MAKE STRANGE FAMILIAR AND MAKE FAMILIAR STRANGE: METAPHORIC THINKING IN CHILDREN FROM 4 TO 10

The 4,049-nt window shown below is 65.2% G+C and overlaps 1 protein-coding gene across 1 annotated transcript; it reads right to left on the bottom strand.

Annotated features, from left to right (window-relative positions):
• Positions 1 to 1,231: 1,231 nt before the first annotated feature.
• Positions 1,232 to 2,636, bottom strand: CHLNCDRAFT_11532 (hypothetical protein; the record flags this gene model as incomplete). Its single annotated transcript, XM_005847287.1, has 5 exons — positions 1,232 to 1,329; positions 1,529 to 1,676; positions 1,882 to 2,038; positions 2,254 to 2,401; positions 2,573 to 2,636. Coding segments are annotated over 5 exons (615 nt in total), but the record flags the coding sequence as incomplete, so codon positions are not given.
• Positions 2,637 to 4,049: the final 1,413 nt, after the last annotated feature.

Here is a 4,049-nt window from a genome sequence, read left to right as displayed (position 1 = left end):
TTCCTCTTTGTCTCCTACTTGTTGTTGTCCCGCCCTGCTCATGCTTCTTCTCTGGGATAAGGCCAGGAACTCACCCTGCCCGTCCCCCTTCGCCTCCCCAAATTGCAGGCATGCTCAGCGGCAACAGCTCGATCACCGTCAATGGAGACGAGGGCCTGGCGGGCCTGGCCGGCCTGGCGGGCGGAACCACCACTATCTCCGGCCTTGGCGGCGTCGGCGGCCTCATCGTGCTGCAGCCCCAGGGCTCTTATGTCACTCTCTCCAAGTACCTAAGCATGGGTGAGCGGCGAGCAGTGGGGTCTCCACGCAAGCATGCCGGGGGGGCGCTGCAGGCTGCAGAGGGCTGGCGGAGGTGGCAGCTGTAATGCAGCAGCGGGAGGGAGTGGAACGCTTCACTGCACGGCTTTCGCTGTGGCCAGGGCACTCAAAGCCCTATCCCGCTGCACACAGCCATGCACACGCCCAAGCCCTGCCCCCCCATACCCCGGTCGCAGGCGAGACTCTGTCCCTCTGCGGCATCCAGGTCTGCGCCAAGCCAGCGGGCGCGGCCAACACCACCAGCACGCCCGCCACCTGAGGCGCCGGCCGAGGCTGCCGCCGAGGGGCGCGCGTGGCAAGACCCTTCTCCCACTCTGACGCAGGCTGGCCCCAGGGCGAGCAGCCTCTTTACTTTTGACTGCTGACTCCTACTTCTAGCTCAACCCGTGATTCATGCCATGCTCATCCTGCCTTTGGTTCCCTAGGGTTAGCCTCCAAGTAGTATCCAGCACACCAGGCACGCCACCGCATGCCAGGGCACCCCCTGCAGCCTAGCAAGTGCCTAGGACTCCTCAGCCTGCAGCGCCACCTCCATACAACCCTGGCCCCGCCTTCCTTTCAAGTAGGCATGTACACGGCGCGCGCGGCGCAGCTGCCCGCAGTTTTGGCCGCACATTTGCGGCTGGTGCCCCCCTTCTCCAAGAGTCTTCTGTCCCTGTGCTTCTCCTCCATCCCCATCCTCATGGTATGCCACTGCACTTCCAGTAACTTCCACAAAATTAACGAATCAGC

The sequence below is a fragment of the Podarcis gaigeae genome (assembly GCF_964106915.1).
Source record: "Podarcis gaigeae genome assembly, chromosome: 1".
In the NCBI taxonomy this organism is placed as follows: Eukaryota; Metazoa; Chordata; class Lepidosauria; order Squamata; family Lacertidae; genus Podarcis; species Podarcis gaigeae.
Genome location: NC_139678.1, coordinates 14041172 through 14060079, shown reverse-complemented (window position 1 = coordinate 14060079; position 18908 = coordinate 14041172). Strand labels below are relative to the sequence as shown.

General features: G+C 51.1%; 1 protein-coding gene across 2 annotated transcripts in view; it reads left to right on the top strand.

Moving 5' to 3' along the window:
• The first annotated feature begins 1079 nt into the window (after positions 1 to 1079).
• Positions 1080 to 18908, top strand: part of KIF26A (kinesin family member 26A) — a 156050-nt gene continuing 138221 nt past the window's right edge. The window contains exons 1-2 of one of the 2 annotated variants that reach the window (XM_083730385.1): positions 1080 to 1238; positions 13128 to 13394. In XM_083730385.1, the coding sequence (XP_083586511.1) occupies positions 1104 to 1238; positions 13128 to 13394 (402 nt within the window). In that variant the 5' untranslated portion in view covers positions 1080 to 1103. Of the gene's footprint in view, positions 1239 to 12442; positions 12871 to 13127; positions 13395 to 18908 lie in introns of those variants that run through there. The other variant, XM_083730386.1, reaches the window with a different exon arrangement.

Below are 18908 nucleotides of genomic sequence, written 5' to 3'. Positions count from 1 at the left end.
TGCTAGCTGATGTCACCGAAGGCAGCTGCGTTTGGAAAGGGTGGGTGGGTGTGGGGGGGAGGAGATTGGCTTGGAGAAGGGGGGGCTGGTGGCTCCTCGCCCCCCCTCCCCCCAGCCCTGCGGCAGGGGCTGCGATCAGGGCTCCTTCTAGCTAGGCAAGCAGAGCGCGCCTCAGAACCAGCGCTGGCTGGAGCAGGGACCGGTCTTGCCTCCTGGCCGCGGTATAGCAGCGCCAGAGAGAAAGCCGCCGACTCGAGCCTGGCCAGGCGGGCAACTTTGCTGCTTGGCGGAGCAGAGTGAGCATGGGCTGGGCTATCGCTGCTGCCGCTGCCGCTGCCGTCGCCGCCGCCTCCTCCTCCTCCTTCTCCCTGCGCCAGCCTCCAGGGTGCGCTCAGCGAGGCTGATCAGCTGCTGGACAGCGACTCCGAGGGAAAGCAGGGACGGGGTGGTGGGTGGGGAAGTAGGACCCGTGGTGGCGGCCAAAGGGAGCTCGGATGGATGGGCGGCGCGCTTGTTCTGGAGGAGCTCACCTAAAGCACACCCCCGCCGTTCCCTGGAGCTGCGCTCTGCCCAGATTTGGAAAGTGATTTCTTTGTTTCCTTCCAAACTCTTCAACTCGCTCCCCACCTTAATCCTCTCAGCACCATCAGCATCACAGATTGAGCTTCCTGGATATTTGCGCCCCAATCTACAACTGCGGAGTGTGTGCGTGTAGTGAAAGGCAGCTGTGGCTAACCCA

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The objective of this study was to investigate the relationships between two cognitive functions of metaphor in children from 4 to 10: make strange familiar and make familiar strange. The authoress tested if there are any stages in the development of cognitive functions of metaphor in this age period, to what extend metaphoric thinking may be influenced by training, if metaphoric thinking depends on situation and the sense of control in children. The original Test of Three Names (TTN) was used for measuring metaphoric thinking. Six studies were carried out and 220 children were tested. The results show three, not two, separate cognitive functions of metaphor which can be explained in terms of 1) completing, 2) elaborating, 3) transforming of cognitive schemata. Ability to transform cognitive schemata, crucial for metaphoric thinking, increased with age and was not influenced by 'technical' training but by context in which a metaphor emerges. An increased sense of internal control including beliefs of ones incompetence was negatively related to metaphoric thinking.
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